The Singaporean band Rudra has made quite a name for themselves as the pioneers of Vedic metal, a mix of death metal and traditional Indian Carnatic music with Hindu Philosophical themes. This style of music works in a profound way, using the music as a vehicle to express the Vedantic view. This album, Brahmavidya: Transcendental I, is the second in the Brahmavidya triptych, a trilogy of albums that each focus on texts such as the Upanishads, Brahma Sutras, and the Vedanta Sutras, all foundational texts for Advaita Vedanta. This album exemplifies Vedic Death metal, with Sanskrit chanting, and Indian instruments found throughout. Each song is painstakingly produced, a labor of love and devotion to both the music and the philosophy.
The album starts off with “Bhagavatpada Namaskara.” This song along with the 5th and 13th songs are the most conventionally Carnatic-styled on the album, reflecting the band’s South Indian heritage. The title translates to “Homage to the feet of the Gods.” In many Indian endeavors, and certainly all spiritual ones, one pays obeisance to the gods to ensure an auspicious start and a smooth performance. Rudra’s homage sets the stage for the album before blasting off with “Ravens of Paradise.” It is here where the metal in “Vedic Metal” comes in. Dissatisfaction with maya is the theme of this song, providing the motivation for the philosophizing throughout the rest of the album. As a lyric in the song states: the karma of worldly existence “ushers realization that these swans are indeed ravens.” For even the most beautiful creations of maya are impermanent and illusory, ultimately a source of suffering. This theme bleeds into the next song Amrtasyaputra, which laments the dualism of mortality brought upon by dualism which contrasts with the Immortal Self, which is beyond these dualities of birth and death, pleasure and pain. This song finishes up with prayers to the gods Dattatreya, Avadhuta, Vishnu, and Shiva delivered with harsh vocals. I find these harsh renditions of Sanskrit chanting most interesting, and they play a significant part of the later songs in the album.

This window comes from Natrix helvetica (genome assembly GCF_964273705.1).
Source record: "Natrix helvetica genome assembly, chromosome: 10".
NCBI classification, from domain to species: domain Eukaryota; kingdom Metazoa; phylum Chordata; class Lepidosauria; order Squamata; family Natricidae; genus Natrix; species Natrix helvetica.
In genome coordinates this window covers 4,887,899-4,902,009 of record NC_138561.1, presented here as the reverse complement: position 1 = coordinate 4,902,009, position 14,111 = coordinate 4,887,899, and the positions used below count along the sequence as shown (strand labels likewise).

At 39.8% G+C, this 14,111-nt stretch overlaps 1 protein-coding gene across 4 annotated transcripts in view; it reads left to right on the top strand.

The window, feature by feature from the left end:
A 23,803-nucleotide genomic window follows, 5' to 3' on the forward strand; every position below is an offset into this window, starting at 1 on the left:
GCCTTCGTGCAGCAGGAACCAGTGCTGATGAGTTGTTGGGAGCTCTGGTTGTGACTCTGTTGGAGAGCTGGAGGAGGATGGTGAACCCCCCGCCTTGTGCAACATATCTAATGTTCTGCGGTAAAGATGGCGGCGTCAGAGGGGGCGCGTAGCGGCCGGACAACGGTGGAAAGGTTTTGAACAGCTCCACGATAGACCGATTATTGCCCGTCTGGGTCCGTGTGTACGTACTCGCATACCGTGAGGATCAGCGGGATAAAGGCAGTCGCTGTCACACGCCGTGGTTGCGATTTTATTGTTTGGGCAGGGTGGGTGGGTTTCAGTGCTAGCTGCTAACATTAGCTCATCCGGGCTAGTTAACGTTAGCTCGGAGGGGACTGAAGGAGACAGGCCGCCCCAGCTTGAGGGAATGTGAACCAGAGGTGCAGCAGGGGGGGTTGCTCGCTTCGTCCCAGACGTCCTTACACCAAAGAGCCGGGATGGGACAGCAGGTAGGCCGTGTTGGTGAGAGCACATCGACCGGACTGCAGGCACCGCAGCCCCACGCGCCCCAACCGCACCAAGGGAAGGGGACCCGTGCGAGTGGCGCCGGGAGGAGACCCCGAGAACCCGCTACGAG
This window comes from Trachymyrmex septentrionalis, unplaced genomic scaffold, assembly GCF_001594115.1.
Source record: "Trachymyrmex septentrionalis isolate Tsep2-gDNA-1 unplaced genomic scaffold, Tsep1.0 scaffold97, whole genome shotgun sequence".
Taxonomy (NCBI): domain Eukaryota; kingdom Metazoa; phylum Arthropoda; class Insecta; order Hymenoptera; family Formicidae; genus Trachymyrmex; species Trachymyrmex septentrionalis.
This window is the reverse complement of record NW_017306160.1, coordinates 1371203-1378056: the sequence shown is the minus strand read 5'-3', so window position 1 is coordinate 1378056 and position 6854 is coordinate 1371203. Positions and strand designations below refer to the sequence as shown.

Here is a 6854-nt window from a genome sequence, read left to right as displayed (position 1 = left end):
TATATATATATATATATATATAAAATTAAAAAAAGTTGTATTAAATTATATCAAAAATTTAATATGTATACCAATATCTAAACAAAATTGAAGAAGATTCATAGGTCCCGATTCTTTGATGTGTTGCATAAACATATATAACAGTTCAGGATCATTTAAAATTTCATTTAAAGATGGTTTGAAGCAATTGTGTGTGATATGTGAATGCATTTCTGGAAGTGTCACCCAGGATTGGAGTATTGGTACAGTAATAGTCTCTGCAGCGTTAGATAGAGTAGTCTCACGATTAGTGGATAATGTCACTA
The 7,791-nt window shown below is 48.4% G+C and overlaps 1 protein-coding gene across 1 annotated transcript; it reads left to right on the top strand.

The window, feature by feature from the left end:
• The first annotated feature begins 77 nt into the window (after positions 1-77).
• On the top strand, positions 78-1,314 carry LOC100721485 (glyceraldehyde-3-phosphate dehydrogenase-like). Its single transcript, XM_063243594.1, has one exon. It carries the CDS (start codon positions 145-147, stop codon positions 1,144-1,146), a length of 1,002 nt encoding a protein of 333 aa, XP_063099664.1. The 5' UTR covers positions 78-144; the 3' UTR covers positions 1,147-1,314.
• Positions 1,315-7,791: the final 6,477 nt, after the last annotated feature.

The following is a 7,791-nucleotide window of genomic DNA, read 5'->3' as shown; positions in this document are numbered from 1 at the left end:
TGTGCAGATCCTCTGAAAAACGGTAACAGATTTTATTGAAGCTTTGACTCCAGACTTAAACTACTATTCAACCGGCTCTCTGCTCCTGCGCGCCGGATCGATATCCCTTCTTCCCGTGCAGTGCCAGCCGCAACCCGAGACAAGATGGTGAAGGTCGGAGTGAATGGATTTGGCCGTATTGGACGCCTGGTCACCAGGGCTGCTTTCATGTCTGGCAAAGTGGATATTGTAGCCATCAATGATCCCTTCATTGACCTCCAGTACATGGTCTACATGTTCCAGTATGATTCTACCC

The 4th song, “Hymns from the Blazing Chariot,” is in many ways the jewel of the album, accompanied by a spectacular music video. This modern rendering of the Bhagavadgita; starts off with Sanskrit chanting from the original text before blasting off with heavy riffing and blast beats. Arjuna’s self-doubt and remorse on the battlefield and Krishna’s lectures are presented in an amazingly concise and modern form, especially the last half of the video where Krishna reveals his universal form. The most famous quote from this text in the West is probably “I am become death, the destroyer of worlds,” quoted by the nuclear physicist Oppenheimer when he witnessed the destructive power of the first atomic explosion. This line is quoted from the eleventh chapter, the very chapter in which Krishna reveals his theophany. I say that it is no exaggeration to say that the power of an atomic bomb can approximate the majesty and power of Krishna’s theophany, as both are awe-inspiring and frightening looks into the inner working of the universe itself. Stylistically speaking this song has much of what we have come to expect from previous songs such as Sanskrit chanting with both traditional and harsh singing styles and heavy guitar riffing